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Compare 1577 edition: 1 2 Upon tuesdaie in Whitsunweeke the archd [...]ke Phi|lip came thither with a conuenient companie.The king of England and the duke of Burgognie méet at saint Peters church with|out Calis. Abr. Fl. ex Edw. Hall in Hen. 7. fol. lij. The king and the queene with manie a lustie lord and la|die rode thither to welcome him. [And when the king approched, the duke at his lighting offered to hold his stirrupe, which the king in no wise would suffer to be doone. When the king was descended from his horsse, he and the archduke imbraced each other with most princelie familiaritie, and then the quéene and all the nobls saluted him.] And after most louing intertein|ments, bankettings, mirth, and pastime shewed a|mongest them, there was communication of marri|ages, treating of further strengthening of leagues, requests of tolles in Flanders to be minished: with manie other things touching the commoditie and traffike of both their countries. And when all things were set in order, the two princes tooke their leaue, and departed; the king to Calis, and the archduke to S. Omers. After his departing, there came as am|bassadors from the French king, the lord Gronthouse gouernour of Picardie, and the lord Meruelliers bailiffe of Amiens, which declared to the king the get|ting of Millaine and taking of the duke. The king highlie feasted them, and rewarded them princelie at their departing.

Compare 1577 edition: 1 2 Anno Reg. 16.Soone after, when the death was slaked, the king returned againe into England about the end of Iune. Shortlie after there came to him one Gasper Pons a Spaniard, a man of excellent learning and most ciuill behauiour, sent from Alexander the bishop of Rome to distribute the heauenlie grace (as he ter|med it) to all such as (letted by anie forceable impedi|ment) could not come to Rome that yeare to the Iu|bile,A yeare of Iubile. which was there celebrate, being the yeare after the birth of our Sauiour, 1500. This beneuolent li|beralitie was not altogither fréeli [...] giuen. For Alex|ander looking to the health of mens soulesPope Alexan|der maketh profit of his great pardon or heauenlie grace, as he termeth it. thought to doo somewhat for his owne priuat commoditie, & therefore he set a certeine price of that his grace and pardon. And to the end that the king should not hin|der his purpose, he offered part of his gaines to the king.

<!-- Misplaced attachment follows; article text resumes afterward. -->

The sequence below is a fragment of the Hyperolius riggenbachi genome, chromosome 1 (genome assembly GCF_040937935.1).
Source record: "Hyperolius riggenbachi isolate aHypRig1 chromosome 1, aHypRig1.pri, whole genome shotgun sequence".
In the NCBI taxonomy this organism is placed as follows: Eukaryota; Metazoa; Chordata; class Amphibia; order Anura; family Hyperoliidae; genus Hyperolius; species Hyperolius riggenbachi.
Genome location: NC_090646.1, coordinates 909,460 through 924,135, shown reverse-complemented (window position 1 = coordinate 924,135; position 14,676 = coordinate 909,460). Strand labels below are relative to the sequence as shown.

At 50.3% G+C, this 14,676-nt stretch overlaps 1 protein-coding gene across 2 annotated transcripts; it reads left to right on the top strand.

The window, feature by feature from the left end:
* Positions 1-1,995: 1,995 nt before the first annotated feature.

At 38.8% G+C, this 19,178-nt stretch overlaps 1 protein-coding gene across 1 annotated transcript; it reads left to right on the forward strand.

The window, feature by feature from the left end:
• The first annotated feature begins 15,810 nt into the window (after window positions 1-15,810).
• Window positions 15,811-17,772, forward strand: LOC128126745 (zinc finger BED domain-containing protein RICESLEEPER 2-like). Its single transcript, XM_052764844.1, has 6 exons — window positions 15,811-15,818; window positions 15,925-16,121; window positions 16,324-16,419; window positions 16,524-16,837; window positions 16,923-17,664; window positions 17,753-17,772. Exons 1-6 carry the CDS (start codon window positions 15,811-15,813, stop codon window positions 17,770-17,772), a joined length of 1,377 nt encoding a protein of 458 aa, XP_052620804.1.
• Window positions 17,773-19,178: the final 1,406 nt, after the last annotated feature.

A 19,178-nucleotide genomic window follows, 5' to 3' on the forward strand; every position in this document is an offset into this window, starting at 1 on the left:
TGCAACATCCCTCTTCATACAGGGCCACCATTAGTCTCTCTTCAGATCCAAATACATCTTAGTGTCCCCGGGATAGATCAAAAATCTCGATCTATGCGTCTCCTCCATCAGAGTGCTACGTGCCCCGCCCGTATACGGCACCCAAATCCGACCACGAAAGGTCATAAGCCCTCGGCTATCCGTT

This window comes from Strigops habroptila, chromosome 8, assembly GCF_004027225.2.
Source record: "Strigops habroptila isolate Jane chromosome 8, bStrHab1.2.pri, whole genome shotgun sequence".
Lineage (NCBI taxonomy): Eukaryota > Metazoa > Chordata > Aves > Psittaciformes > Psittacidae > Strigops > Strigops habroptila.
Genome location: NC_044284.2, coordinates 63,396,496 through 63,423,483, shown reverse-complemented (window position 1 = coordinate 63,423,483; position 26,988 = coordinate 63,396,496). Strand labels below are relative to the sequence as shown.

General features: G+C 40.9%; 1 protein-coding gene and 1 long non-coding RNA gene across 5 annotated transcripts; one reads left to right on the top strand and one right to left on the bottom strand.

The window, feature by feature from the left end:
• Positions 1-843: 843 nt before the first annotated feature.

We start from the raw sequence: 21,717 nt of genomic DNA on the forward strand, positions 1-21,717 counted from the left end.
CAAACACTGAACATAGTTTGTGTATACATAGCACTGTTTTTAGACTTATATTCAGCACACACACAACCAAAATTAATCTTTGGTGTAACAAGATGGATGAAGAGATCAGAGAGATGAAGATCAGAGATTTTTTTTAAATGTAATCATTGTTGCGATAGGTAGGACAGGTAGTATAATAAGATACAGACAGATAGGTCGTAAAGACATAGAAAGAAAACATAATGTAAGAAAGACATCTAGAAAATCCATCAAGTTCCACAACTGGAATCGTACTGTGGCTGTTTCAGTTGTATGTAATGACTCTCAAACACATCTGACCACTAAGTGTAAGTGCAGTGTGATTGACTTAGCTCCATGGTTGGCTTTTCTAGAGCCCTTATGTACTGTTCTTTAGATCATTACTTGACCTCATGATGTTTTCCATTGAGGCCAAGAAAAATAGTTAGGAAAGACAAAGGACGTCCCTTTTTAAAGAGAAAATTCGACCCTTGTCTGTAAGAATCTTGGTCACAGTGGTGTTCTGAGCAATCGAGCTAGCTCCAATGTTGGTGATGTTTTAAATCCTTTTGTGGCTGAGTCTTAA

Compare 1577 edition: 1 2 And to colour the matter with some fauourable pretext, and to make men the better willing, & more readie to giue franklie, he promised with that monie to make warre against the Turke. By this meanes the po [...]e got a great masse of monie, which he had conueied ouer vnto him by such trustie messengers (doubt you not) as he had appointed; and yet nothing doone against the Turks, which in the meane season did much hurt to the christians. [For it was no part of his meaning (what colourable shew soeuer he made of tendering the succourlesse people) to impart anie portion thereof to so good a vse; Abr. Fle [...] but rather for the supportation of him and his swarme, who before they will bate an ace of their gorgeous gallantnesse, the whole world shalbe co [...]sened. Such is the collusion of the pope, such be the shamelesse shifts of him and his cleargie for the maintenance of their owne courtlie brauerie, which is wicked vanitie; farre passing the pompe of anie prince, were the same of neuer so rare magnificence; as he well noteth that said full trulie:

—immenso princeps non visus in orbe est,
Cui tanti fastus tantáue pompa fuit.Antith. [...] & pap [...] pag 31 40.
Ingreditur quando miserae Babylonis in Vrbes,
Cernitur hîc plusquam regia pompa comes.
Huic equus est spumans ostró insignis & auro,
Altisono cuius sub pede terra fremit, &c.]

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